Asian Markets Finish Higher, but Europe, U.S. Dive after Hong Kong Shuts Airport

Stocks reversed gains after Hong Kong International airport announced it has cancelled all departures for the remainder of the day, according to multiple media reports.
James Hyerczyk
Stock Market

Asia Pacific shares finished mostly higher on Monday with the Hong Kong market the exception. There were no major events over the week-end to drive the market in either direction after last week’s volatile two-sided trade was fueled by a couple of geopolitical events. The price action suggests that professionals have taken protection against the latest bad news, allowing value-seeking buyers to retake a little control.

At 08:17 GMT, Japan’s Nikkei 225 Index finished at 20684.82, up 91.47 or +0.44%. South Korea’s KOSPI Index settled at 1942.29, up 4.54 or +0.23% and Hong Kong’s Hang Seng Index is at 25824.72, down 114.58 or -0.44%.

China’s Shanghai Index closed at 2814.99, up 40.24 or +1.45% and Australia’s S&P/ASX 200 Index ended the session at 6590.30, up 5.90 or +-.09%.

Hong Kong’s Hang Seng Index Pressured by Politics and Protests

The Hang Seng Index loss stood out the most as unrest in Hong Kong continued into its 10th week, with policy and protesters clashing on Sunday. Shares of Hong Kong carrier Cathay Pacific were under pressure after it suspended a pilot for his involvement in the ongoing anti-government protests in the city.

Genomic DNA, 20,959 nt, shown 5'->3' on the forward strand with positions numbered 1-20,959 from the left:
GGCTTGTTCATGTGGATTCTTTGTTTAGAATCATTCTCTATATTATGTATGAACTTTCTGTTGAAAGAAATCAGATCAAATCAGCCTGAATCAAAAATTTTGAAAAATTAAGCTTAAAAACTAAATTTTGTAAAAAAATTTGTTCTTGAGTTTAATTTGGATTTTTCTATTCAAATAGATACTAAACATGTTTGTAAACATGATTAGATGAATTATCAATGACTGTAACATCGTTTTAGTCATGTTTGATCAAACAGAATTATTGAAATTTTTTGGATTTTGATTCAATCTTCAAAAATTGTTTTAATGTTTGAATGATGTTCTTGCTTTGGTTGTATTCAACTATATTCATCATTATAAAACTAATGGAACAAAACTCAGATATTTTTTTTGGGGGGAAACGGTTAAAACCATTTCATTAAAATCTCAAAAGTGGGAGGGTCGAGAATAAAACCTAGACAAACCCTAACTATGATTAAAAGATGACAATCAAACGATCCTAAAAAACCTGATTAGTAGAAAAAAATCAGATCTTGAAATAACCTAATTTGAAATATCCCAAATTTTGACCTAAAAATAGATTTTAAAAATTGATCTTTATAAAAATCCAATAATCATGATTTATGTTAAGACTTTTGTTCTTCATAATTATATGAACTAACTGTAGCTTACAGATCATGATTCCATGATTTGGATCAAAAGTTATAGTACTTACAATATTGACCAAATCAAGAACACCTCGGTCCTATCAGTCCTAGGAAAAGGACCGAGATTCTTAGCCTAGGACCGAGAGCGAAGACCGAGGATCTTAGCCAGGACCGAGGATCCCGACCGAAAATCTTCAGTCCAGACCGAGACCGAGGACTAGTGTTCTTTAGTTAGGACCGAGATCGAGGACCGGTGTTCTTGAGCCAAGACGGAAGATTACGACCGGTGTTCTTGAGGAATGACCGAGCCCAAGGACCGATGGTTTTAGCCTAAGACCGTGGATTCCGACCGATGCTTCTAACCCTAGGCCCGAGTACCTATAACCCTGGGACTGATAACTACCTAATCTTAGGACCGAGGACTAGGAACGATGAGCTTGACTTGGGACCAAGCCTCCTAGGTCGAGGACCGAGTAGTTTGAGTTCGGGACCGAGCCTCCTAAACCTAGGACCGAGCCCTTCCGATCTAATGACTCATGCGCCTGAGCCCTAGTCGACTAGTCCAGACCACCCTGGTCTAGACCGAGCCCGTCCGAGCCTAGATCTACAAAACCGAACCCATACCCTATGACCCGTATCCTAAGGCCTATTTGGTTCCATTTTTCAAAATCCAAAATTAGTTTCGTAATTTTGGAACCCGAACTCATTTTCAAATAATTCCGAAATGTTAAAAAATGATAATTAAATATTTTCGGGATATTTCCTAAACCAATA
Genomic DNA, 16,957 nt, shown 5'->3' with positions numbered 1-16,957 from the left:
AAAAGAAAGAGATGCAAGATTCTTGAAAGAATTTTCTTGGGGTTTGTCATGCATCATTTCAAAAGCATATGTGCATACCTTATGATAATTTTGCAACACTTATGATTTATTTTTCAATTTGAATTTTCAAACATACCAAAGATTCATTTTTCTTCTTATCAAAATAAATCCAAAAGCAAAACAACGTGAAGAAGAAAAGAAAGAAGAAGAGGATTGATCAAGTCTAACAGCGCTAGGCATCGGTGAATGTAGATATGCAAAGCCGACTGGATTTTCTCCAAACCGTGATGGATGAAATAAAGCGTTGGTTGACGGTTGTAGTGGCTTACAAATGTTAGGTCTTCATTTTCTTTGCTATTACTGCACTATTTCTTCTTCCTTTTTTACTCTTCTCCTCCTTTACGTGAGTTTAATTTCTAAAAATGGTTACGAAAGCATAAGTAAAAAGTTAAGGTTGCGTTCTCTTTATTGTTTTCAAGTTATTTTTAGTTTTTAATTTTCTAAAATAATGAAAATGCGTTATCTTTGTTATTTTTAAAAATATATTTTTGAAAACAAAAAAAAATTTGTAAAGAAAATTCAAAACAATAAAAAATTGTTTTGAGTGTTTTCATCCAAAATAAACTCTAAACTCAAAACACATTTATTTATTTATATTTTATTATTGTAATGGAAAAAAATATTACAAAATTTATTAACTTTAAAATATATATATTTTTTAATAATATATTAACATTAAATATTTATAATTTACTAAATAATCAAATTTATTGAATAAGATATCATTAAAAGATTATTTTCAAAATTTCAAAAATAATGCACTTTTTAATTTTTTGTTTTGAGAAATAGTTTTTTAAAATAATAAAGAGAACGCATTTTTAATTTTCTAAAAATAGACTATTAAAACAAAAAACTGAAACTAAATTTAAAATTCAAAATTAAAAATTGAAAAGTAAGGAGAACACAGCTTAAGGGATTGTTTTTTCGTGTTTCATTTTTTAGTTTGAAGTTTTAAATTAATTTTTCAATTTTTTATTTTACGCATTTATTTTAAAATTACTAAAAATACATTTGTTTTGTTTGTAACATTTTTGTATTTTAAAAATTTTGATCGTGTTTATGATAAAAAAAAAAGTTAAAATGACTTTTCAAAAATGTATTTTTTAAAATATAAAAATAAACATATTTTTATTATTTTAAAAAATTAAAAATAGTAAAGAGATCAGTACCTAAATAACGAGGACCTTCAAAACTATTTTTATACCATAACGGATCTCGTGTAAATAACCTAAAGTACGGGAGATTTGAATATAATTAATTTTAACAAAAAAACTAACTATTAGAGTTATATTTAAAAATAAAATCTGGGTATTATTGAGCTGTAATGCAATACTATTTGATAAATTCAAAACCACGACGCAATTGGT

The carrier said “overly radical staff would be barred from crewing flights to the mainland. Cathy’s decision came a day after China’s aviation authority issued a “major aviation safety risk warning” to the airline.

Trade War Worries

Stocks performed well after last week’s early sell-off, but uncertainties over U.S.-China trade relations still linger.

Both economic powerhouses are supposed to resume trade talks in Washington in September, but traders aren’t sure that will take place after comments from President Trump on Friday.

Trump confused investors when he said the U.S. is not ready to strike a trade deal with China. “China wants to do something, but I’m not doing anything yet,” Trump said. “Twenty-five years of abuse. I’m not ready so fast.”

A new 10% tariff on an additional $300 billion worth of Chinese goods is expected to kick-in on September 1. Investors are worried that more will follow.

Stocks Dive after Hong Kong Shuts Down Airport

Breaking News:  Hong Kong International airport has cancelled all departures for the remainder of the day, according to multiple media reports.

Earlier in the session stock markets in Europe and the United States were moving higher early Monday, after China’s central bank set the official midpoint reference for the yuan at a stronger-than-expected level.

On Monday, the People’s Bank of China (PBOC) set its daily mid-point for yuan trading at 7.0211 per dollar. That was weaker than Friday’s session, but higher than market expectations.

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